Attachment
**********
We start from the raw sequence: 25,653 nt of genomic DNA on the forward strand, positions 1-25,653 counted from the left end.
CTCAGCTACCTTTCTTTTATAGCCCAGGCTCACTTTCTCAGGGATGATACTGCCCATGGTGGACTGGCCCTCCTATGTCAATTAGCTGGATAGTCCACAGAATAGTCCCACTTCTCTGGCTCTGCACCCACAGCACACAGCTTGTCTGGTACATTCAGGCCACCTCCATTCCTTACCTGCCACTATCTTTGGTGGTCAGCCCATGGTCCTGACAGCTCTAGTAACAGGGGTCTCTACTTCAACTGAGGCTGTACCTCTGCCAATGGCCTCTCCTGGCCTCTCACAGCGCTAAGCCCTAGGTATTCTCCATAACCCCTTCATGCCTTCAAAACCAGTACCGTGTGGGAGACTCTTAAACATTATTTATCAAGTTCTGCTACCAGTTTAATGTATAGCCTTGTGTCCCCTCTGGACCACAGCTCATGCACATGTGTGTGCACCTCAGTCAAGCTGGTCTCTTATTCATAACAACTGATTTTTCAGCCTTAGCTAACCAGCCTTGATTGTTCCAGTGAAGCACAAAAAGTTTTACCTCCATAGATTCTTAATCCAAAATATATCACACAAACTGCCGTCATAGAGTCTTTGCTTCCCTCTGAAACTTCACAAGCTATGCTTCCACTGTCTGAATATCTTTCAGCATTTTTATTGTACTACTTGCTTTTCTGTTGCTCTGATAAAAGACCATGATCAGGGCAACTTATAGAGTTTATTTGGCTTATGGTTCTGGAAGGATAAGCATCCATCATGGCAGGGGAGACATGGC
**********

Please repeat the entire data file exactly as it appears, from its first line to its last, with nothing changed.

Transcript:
We start from the raw sequence: 25,653 nt of genomic DNA on the forward strand, positions 1-25,653 counted from the left end.
CTCAGCTACCTTTCTTTTATAGCCCAGGCTCACTTTCTCAGGGATGATACTGCCCATGGTGGACTGGCCCTCCTATGTCAATTAGCTGGATAGTCCACAGAATAGTCCCACTTCTCTGGCTCTGCACCCACAGCACACAGCTTGTCTGGTACATTCAGGCCACCTCCATTCCTTACCTGCCACTATCTTTGGTGGTCAGCCCATGGTCCTGACAGCTCTAGTAACAGGGGTCTCTACTTCAACTGAGGCTGTACCTCTGCCAATGGCCTCTCCTGGCCTCTCACAGCGCTAAGCCCTAGGTATTCTCCATAACCCCTTCATGCCTTCAAAACCAGTACCGTGTGGGAGACTCTTAAACATTATTTATCAAGTTCTGCTACCAGTTTAATGTATAGCCTTGTGTCCCCTCTGGACCACAGCTCATGCACATGTGTGTGCACCTCAGTCAAGCTGGTCTCTTATTCATAACAACTGATTTTTCAGCCTTAGCTAACCAGCCTTGATTGTTCCAGTGAAGCACAAAAAGTTTTACCTCCATAGATTCTTAATCCAAAATATATCACACAAACTGCCGTCATAGAGTCTTTGCTTCCCTCTGAAACTTCACAAGCTATGCTTCCACTGTCTGAATATCTTTCAGCATTTTTATTGTACTACTTGCTTTTCTGTTGCTCTGATAAAAGACCATGATCAGGGCAACTTATAGAGTTTATTTGGCTTATGGTTCTGGAAGGATAAGCATCCATCATGGCAGGGGAGACATGGC